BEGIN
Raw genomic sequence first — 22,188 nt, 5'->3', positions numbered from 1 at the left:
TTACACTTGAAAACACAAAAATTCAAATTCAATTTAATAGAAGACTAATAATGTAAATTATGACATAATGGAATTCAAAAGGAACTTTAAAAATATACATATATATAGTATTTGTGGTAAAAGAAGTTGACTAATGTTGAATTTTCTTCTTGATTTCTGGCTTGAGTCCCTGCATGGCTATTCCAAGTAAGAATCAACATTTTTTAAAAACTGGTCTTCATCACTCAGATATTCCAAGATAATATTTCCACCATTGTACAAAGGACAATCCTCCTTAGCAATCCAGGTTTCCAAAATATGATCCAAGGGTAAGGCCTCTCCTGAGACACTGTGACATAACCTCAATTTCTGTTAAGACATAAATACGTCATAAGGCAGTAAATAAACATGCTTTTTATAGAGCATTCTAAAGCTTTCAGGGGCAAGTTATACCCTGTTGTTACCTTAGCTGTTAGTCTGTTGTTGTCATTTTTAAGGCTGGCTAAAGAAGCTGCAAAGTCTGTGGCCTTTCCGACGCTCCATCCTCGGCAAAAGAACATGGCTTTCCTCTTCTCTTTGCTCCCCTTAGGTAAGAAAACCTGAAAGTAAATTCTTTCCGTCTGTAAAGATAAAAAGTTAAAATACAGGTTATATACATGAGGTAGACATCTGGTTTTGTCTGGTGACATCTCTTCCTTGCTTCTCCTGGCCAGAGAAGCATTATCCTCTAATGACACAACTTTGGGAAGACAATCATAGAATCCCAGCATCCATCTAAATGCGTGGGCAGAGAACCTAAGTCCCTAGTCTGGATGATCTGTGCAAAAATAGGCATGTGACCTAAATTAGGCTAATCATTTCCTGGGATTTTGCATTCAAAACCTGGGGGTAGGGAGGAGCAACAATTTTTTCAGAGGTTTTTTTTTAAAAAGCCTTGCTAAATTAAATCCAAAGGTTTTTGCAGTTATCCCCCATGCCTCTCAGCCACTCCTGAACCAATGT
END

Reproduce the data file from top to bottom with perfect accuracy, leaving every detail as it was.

Raw genomic sequence first — 22,188 nt, 5'->3', positions numbered from 1 at the left:
TTACACTTGAAAACACAAAAATTCAAATTCAATTTAATAGAAGACTAATAATGTAAATTATGACATAATGGAATTCAAAAGGAACTTTAAAAATATACATATATATAGTATTTGTGGTAAAAGAAGTTGACTAATGTTGAATTTTCTTCTTGATTTCTGGCTTGAGTCCCTGCATGGCTATTCCAAGTAAGAATCAACATTTTTTAAAAACTGGTCTTCATCACTCAGATATTCCAAGATAATATTTCCACCATTGTACAAAGGACAATCCTCCTTAGCAATCCAGGTTTCCAAAATATGATCCAAGGGTAAGGCCTCTCCTGAGACACTGTGACATAACCTCAATTTCTGTTAAGACATAAATACGTCATAAGGCAGTAAATAAACATGCTTTTTATAGAGCATTCTAAAGCTTTCAGGGGCAAGTTATACCCTGTTGTTACCTTAGCTGTTAGTCTGTTGTTGTCATTTTTAAGGCTGGCTAAAGAAGCTGCAAAGTCTGTGGCCTTTCCGACGCTCCATCCTCGGCAAAAGAACATGGCTTTCCTCTTCTCTTTGCTCCCCTTAGGTAAGAAAACCTGAAAGTAAATTCTTTCCGTCTGTAAAGATAAAAAGTTAAAATACAGGTTATATACATGAGGTAGACATCTGGTTTTGTCTGGTGACATCTCTTCCTTGCTTCTCCTGGCCAGAGAAGCATTATCCTCTAATGACACAACTTTGGGAAGACAATCATAGAATCCCAGCATCCATCTAAATGCGTGGGCAGAGAACCTAAGTCCCTAGTCTGGATGATCTGTGCAAAAATAGGCATGTGACCTAAATTAGGCTAATCATTTCCTGGGATTTTGCATTCAAAACCTGGGGGTAGGGAGGAGCAACAATTTTTTCAGAGGTTTTTTTTTAAAAAGCCTTGCTAAATTAAATCCAAAGGTTTTTGCAGTTATCCCCCATGCCTCTCAGCCACTCCTGAACCAATGT